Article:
Levinson, Stephen C. (2003): Contextualizing 'contextualization cues'. In:
Eerdmans, Susan, Prevignano, Carlo and Thibault, Paul (eds.), Language and
interaction. Discussions with John J. Gumperz. Amsterdam: Benjamins, 31-40.
Mey, Jacob L (2001): Pragmatics. Oxford: Blackwell.
Recanati, Fran├žois (2004): Literal meaning. Cambridge: Cambridge University Press.

Please send your abstract (500 words) by the 15th September 2008 to both organisers:
Notification of acceptance 30th September 2008

Anita Fetzer
Leuphana University Lueneburg
Institute of English Studies
D-21335 Lueneburg
tel: +49-(0)4131-677-2662
fax: +49-(0)4131-677-2666
email: fetzeruni-lueneburg.de

Etsuko Oishi
Fuji Women's University
Kita 16 Nishi 2, Kita-ku,
Sapporo 001-0016, Japan
tel: +81 01 736 5395
fax: +81 01 709 8541
e-mail: etsukofujijoshi.ac.jp
Message 2: Frame Semantics Theme Session ICLC-11
Date: 28-Aug-2008
From: Miriam R L Petruck <miriampicsi.berkeley.edu>
Subject: International Cognitive Linguistics Conference
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Full Title: Frame Semantics Theme Session ICLC-11
Short Title: ICLC 11 Theme Session

Date: 28-Jul-2009 - 03-Aug-2009
Location: Berkeley, CA, USA
Contact Person: Miriam R L Petruck
Meeting Email: miriampicsi.berkeley.edu

Linguistic Field(s): Cognitive Science; Computational Linguistics; Linguistic
Theories; Semantics; Text/Corpus Linguistics

Call Deadline: 10-Oct-2008

Meeting Description:

Frame Semantics Theme Session ICLC-11
Advances in Frame Semantics: Corpus and Computational Approaches and Insights

Call for Papers

Deadline extended to October 10, 2008

Advances in Frame Semantics: Corpus and Computational Approaches and Insights

Theme Session to be held at ICLC 11, Berkeley, CA
Date: July 28 - August 3, 2009
Organizer: Miriam R. L. Petruck

Theme Session Description:

Fillmore (1975) introduced the notion of a frame into linguistics over thirty
years ago. As a cognitive structuring device used in the service of
understanding, the semantic frame, parts of which are indexed by words (Fillmore
1985), is at the heart of Frame Semantics. While researchers have appealed to
Frame Semantics to provide accounts for various lexical, syntactic, and semantic
phenomena in a range of languages (e.g. Ostman 2000, Petruck 1995, Lambrecht
1984), its most highly developed instantiation is found in FrameNet
(http://framenet.icsi.berkeley.edu). An ongoing research project in
computational lexicography, the FrameNet database provides for a substantial
portion of the vocabulary of contemporary English, a body of semantically and
syntactically annotated sentences from which reliable information can be
reported on the valences or combinatorial possibilities of each lexical item.

FrameNet has generated great interest in the Natural Language Processing
community, resulting in new efforts for lexicon building and computational
semantics. Advances in technology and the availability of large corpora have
facilitated developing FrameNet lexical resources for languages other than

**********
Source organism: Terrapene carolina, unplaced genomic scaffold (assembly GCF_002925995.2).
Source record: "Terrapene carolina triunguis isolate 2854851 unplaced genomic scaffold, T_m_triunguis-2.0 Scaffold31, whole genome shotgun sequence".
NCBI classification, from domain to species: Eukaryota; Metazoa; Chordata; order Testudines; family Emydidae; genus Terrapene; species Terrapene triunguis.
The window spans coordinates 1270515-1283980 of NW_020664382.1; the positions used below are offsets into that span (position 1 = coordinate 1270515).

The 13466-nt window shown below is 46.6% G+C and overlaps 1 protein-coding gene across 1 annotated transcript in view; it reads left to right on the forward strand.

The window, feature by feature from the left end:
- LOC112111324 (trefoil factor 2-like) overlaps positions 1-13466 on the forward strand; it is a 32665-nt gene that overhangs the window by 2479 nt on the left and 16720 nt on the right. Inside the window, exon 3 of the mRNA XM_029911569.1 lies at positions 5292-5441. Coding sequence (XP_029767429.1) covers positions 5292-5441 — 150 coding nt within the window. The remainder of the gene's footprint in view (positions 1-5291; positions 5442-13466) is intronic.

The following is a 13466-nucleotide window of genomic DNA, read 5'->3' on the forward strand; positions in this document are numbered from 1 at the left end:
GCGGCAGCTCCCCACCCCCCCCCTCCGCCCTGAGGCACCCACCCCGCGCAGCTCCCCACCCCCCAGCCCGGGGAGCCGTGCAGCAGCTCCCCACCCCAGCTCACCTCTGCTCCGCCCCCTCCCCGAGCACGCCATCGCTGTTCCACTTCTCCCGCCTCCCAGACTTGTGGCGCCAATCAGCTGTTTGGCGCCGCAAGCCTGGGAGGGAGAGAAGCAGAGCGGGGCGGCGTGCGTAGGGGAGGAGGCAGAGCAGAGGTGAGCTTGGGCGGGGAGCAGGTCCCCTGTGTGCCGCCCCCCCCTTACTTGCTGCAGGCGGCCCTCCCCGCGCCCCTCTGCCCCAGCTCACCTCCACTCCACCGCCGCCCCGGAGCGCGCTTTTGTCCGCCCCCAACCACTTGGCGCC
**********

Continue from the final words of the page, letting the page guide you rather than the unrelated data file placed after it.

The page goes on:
English (with Spanish, Japanese, and German the most advanced, and Hebrew,
Italian, Slovenian and Swedish at early stages). These projects (necessarily)
also test FrameNet's implicit claim about representing conceptual structure,
rather than building an application driven structured organization of the
lexicon of contemporary English. At the same time, FrameNet has inspired
research on automatically induced semantic lexicons (Green and Dorr 2004, Pado
and Lapata 2005) and automatic semantic role labeling (ASRL), or ''semantic
parsing'' (Gildea and Jurafsky 2002, Thompson et al. 2003, Fleischman and Hovy
2003, Litkowski 2004, Baldewein et al. 2004). Frame Semantics has proven to be
among the most useful techniques for deep semantic analysis of texts, thus
contributing to research on information extraction (Mohit and Narayanan 2003),
question answering (Narayanan and Harabagiu 2004, Narayanan and Sinha 2005), and
automatic reasoning (Scheffczyk et al. 2006, Scheffczyk et al., 2007).

In 1999 (at ICLC 6 in Stockholm), researchers began to address cognitive aspects
of Frame Semantics explicitly in a public forum during a theme session on
Construction Grammar, the sister theory of Frame Semantics. The goal of the
2009 theme session is to bring together researchers in cognitive, corpus and
computational linguistics to (1) present their work using corpus approaches for
the development of FrameNet-style lexical resources and FrameNet-derived
representations for computational approaches to semantic processing and (2)
share their insights about advances in Frame Semantics. We are particularly
interested in work that attends to the cognitive dimension in Frame Semantics.

Submission Procedure:
Abstracts must be
- a maximum of 500 words
- submitted in .pdf format
- received no later than the Oct 10, 2008 deadline
- sent with the title of the paper, name(s) of author(s), affiliation and a
contact e-mail address
- sent to miriampicsi.berkeley.edu

Important: Both the theme session proposal and the individual contributions will
undergo independent reviewing by the ICLC program committee.